Many online media ventures have avoided the issue entirely by offering one version, free of charge, to their audience. Passed links, blog-mentions, aggregators and others provide the digital equivalent of shared and found newspapers – the digital coffeehouse. Their influence can grow with the appeal and availability of their perspective. Considering half of the Spectator‘s circulation revenue went to the Stamp Tax, after the cost of printing and paper, there was very little left over for the owners, so there would be very little difference between being a free publication on the internet and a paid publication in print. An online Spectator would probably be a free Spectator: today’s raft of free blogs and new media ventures, its inheritors.

The Spectator and early newspapers would evolve into the inky reams that we know today, but it turns out that they may be a closer cousin to today’s emerging media landscape. Both moments fostered marginal businesses that owed their origin to dramatic changes in technology and a change in regulation, in the case of the Licensing Act, and a mind-set, in the case of net-neutrality and open systems that dominates the web. Neither looked like any newspaper that we would recognize in the 20th century, but they would go on to change society’s relationship to knowledge and disrupt traditional sources of information, from the pulpit then to institutions such as modern newspapers now. Their economic success for lay in the ability to derive externalities from their audience in the form of reputation and, later, advertising.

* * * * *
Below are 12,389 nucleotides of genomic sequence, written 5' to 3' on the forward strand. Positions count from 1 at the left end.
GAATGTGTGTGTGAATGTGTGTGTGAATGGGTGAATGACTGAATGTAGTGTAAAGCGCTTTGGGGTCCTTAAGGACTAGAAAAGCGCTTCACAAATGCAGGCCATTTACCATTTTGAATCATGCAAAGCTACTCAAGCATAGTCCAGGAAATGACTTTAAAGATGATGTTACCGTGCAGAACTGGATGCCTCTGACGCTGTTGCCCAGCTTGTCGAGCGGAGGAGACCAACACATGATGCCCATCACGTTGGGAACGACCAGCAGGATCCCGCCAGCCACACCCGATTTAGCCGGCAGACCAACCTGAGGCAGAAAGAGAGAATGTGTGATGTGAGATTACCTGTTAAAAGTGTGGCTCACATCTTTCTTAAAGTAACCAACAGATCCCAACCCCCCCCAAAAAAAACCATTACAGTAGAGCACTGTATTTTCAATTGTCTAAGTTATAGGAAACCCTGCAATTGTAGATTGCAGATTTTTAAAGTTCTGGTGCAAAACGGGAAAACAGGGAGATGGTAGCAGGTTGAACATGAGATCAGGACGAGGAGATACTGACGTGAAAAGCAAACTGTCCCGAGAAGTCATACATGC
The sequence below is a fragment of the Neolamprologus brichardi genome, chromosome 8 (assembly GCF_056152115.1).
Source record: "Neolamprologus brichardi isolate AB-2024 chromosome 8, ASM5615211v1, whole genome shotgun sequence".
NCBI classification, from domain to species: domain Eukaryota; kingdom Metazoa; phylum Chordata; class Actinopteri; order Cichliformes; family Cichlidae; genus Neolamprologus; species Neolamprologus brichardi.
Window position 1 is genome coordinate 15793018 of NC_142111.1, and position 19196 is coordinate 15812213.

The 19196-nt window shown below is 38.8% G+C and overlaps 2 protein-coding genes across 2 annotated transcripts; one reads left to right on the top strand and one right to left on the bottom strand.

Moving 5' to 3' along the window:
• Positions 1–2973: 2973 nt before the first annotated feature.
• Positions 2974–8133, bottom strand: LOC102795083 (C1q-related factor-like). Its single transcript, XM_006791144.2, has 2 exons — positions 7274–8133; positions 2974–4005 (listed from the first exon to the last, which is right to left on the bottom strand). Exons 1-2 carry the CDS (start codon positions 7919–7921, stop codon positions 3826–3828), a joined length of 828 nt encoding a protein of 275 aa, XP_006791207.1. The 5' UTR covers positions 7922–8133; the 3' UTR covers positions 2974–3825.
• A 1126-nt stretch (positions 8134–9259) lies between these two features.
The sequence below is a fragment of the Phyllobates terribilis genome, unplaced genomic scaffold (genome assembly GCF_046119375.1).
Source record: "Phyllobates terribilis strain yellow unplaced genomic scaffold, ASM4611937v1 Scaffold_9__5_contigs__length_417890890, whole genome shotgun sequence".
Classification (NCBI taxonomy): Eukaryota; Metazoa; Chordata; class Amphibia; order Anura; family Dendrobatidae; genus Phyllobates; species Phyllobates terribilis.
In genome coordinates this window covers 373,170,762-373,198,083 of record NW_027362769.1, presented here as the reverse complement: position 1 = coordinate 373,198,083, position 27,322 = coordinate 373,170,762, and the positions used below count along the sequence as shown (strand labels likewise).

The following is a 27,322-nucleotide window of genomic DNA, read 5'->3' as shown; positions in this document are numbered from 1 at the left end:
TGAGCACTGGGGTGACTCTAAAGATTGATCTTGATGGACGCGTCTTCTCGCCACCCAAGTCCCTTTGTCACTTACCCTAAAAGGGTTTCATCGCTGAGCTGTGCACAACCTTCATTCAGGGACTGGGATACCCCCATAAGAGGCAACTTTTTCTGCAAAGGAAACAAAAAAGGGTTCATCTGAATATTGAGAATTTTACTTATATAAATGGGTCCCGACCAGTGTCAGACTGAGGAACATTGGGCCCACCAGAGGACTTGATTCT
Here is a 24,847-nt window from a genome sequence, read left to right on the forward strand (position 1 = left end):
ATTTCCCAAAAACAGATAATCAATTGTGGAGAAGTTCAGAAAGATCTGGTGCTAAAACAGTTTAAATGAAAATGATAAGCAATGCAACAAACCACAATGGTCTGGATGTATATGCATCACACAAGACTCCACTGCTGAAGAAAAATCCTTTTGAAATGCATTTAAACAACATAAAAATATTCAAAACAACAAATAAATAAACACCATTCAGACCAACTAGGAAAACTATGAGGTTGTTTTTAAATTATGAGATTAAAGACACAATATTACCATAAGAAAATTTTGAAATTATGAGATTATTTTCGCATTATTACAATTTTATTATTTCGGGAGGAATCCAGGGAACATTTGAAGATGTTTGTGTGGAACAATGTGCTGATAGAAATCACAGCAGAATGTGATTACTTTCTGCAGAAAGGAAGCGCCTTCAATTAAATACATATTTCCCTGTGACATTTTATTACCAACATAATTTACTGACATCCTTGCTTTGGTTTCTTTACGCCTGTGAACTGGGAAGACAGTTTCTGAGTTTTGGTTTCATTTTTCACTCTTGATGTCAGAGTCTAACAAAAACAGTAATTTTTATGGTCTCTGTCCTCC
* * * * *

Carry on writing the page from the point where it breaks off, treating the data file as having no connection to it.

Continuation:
A bright line, however, still separates our modern print publications and the inheritors of The Spectator: the ability to version. The ability to version on the internet has proved difficult to incorporate and become a painful reminder of the many differences between print and the digital medium. What is the digital equivalent to the 18th century coffeehouse? Encouragingly, the New York Times recently answered with the announcement of its paywall strategy. If it’s passed to you, by twitter or a friend, please read it; otherwise, pay. You’re either a patron or a coffeehouse. Perhaps invoking the spirit of Addison and Steele will reinvigorate their prospects.

The PEW Project for excellence in journalism recently published its annual survey on the state of the news media. The report framed readers of online news media as mysterious strangers with dubious habits and few loyalties. They read promiscuously. They spend little time with the news online. And they are quick to abandon any site that might ask for compensation. Online journalism is in trouble.